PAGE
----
Run Your Race

running trail

I went for a run today. I was completely alone for all but a few people, and I realized just how much healing is like running. You are on a desolate trail all alone, and no matter how much you want company, there is often nobody around to encourage you or hold your hand (though we do at times get to run with support of all shapes and sizes along the way). Sometimes you pass people who are doing their own training. Some can run faster and longer, and have stronger leg muscles than you; some are happily riding their bikes enjoying the scenery while you fight to breathe; some are being pushed in a wheelchair; some are running at your speed but are going in the opposite direction; and yet others are stopped to rest on the side.

I ran for a good distance, and kept pushing myself because I wanted to reach a distance I could measure when I got home to map my course. I ran for 30 minutes before I turned around, and alternated between walking and running the rest of the way. While I walked, I focused on breathing in the crisp air, and I noticed things along the road that I did not see while running… squiggles in the dirt from a recent snake, patches of purple flowers, intricate spider webs. I had been planning on sprinting the last 1/4 mile but was so busy in my head that I missed my landmark! In the same way, when I am stuck in my head, I am missing everything around me; my daughter’s rapid milestones, my son maturing into boyhood, and my husband’s frustrated pleas for his wife’s attention.

While I was running, a beautiful butterfly came flying towards my head and I had to duck to miss it. It reminded me of how often beautiful moments are right in my face and I duck into the next room and hide, intentionally missing them while my heart aches. I watched the river run swiftly beneath me on the bridge and it made me feel vulnerable, much like the rapids in my life; however, there was a sense of safety in knowing I was above these rapids on the bridge. I often feel like the piece of trash that’s washed ashore, but know that in reality I am safe on the bridge… even if the waves crash into me every now and then, there is solid ground beneath my feet and a tall fence on either side to keep me safe from falling into the deep water below.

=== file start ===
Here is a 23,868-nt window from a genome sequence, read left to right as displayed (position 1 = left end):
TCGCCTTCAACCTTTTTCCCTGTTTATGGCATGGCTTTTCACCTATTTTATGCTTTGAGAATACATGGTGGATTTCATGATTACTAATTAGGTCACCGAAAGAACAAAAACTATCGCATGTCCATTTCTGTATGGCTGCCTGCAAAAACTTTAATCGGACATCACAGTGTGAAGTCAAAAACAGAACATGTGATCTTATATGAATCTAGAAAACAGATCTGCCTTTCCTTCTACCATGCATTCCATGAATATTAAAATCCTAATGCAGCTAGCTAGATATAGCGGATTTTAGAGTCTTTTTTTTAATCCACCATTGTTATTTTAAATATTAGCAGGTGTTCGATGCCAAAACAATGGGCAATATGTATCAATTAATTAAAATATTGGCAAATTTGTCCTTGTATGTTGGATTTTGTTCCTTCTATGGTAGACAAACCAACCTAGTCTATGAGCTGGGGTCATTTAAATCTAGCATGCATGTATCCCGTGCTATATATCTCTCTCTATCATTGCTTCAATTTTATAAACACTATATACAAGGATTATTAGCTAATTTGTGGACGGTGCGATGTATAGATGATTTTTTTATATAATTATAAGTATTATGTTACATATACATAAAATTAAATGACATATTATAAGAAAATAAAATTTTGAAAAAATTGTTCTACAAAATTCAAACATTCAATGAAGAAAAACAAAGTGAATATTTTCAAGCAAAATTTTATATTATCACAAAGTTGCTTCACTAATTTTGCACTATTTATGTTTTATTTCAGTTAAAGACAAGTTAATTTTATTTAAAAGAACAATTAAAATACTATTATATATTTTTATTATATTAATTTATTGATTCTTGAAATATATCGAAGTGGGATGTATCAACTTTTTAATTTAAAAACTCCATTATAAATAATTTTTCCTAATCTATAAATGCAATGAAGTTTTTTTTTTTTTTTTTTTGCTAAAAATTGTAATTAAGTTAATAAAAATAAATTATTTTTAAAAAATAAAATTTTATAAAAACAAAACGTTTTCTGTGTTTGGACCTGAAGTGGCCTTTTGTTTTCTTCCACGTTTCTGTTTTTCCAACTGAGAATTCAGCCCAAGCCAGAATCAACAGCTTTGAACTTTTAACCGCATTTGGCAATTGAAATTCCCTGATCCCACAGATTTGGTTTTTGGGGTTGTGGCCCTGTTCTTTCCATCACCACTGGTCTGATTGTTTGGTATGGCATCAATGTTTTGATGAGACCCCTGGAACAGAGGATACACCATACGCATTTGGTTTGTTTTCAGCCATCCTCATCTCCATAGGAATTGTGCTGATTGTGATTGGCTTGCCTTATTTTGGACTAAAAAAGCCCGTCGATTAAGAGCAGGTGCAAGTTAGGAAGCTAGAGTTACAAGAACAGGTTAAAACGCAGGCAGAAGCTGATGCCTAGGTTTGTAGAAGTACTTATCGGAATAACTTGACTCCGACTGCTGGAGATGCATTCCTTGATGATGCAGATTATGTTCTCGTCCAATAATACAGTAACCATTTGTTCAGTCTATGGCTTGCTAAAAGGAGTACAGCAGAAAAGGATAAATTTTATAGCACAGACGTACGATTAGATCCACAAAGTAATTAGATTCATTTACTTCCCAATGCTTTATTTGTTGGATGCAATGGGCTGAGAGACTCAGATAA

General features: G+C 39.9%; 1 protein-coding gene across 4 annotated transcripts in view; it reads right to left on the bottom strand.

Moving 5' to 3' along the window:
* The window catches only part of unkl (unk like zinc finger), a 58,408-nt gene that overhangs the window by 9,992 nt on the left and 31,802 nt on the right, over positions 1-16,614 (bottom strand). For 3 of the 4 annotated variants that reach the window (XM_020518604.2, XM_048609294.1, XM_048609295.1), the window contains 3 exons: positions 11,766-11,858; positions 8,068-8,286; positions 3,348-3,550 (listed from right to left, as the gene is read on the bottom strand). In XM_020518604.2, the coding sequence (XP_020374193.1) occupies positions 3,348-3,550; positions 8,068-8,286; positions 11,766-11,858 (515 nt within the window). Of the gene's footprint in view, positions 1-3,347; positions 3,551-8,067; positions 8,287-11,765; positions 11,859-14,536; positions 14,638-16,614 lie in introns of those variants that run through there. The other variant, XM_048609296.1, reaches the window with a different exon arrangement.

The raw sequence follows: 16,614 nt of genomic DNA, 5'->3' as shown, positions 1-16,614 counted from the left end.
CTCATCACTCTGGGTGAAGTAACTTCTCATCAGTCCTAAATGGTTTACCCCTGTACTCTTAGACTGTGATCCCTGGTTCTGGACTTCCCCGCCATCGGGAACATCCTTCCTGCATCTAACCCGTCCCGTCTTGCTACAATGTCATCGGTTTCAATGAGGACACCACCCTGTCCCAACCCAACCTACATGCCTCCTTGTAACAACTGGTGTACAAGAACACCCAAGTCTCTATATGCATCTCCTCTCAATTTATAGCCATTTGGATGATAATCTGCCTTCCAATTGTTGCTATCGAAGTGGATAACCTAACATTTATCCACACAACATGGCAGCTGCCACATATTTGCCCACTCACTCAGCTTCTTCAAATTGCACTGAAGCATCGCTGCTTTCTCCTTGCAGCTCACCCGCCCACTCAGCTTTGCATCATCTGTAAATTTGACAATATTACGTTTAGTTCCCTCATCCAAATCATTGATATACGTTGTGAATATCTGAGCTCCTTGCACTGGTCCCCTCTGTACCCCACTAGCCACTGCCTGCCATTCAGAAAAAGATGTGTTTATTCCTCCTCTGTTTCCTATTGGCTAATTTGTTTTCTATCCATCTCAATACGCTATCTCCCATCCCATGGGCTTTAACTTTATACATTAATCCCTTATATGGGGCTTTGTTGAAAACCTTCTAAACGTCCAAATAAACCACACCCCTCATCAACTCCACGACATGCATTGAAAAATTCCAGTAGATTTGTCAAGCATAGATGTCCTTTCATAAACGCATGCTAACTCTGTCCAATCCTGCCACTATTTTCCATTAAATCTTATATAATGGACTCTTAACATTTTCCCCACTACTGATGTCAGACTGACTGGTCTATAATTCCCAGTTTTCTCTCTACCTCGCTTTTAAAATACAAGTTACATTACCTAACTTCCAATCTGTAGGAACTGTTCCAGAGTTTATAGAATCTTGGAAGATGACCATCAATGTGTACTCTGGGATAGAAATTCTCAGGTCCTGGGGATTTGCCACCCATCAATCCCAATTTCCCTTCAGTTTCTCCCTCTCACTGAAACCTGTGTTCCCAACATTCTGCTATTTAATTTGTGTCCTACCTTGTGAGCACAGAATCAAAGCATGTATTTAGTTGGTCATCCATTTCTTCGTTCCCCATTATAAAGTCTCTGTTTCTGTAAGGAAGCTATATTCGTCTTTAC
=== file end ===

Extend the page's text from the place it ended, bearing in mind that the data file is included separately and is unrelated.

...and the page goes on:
There were some moments on my run that I ran and some where I walked, but I never stopped moving. And even if I had, eventually I would have had to start again if I wanted to make it home. Sometimes we are too weak to fight, and we must rest. Sometimes we are weak-ish and cannot fight our hardest, but we walk through the motions. And sometimes we are so exhausted that we cannot move. But there is an important pattern that I have noticed in everyone who battles a mental diagnosis (notice I never call it a mental illness; it’s just a diagnosis). We have bad days when the sun is dehydrating our bodies and we wish there was water at the side of the road. We have bad days when we collapse onto the path in frustration and exhaustion. And there are days we finish our run in tears. But we always finish. It’s okay to sprint, run, jog, walk, or even crawl. It’s even okay to sit and take a break, or walk backwards, or throw fits… or cry, or ask someone to carry you, or limp across the finish line. What is important is that each of us will cross that finish line, and we must keep fighting to make it there. We must believe it will be okay; we must believe there IS a finish line; and we must believe that once we cross it we will feel exhaustion, relief, elation, and a sense of accomplishment.

I’d like to suggest that each day we cross a finish line. And if we’ve crossed it bloody and bruised from the run, we have still crossed that finish line because we are still alive. We are still fighting. And if we continue to cross that finish line, each day we go without giving up, we are getting stronger and stronger. One day we will be able to run without gasping for air or fighting to stay upright. Keep fighting.

Run in such a way that you may win. – 1 Corinthians 9:24

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4 thoughts on “Run Your Race

  1. thank you for this post. how true that just getting through the day sometimes feels like you have run the longest race of your life. I also like how you used “diagnosis” instead of “illness”. After all it is just a different way of being. thanks again.

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